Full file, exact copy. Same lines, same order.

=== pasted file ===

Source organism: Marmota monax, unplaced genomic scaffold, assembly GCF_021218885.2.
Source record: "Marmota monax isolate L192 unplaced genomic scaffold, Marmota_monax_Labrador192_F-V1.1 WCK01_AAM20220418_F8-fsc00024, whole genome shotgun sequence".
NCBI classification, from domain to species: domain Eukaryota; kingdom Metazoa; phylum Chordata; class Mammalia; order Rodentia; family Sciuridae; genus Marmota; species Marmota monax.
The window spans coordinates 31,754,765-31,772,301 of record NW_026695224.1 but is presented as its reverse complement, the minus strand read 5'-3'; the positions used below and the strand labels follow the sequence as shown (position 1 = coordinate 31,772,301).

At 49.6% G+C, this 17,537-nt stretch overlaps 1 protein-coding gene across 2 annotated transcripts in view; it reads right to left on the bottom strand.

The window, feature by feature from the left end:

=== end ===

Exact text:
Source organism: Marmota monax, unplaced genomic scaffold, assembly GCF_021218885.2.
Source record: "Marmota monax isolate L192 unplaced genomic scaffold, Marmota_monax_Labrador192_F-V1.1 WCK01_AAM20220418_F8-fsc00024, whole genome shotgun sequence".
NCBI classification, from domain to species: domain Eukaryota; kingdom Metazoa; phylum Chordata; class Mammalia; order Rodentia; family Sciuridae; genus Marmota; species Marmota monax.
The window spans coordinates 31,754,765-31,772,301 of record NW_026695224.1 but is presented as its reverse complement, the minus strand read 5'-3'; the positions used below and the strand labels follow the sequence as shown (position 1 = coordinate 31,772,301).

At 49.6% G+C, this 17,537-nt stretch overlaps 1 protein-coding gene across 2 annotated transcripts in view; it reads right to left on the bottom strand.

The window, feature by feature from the left end: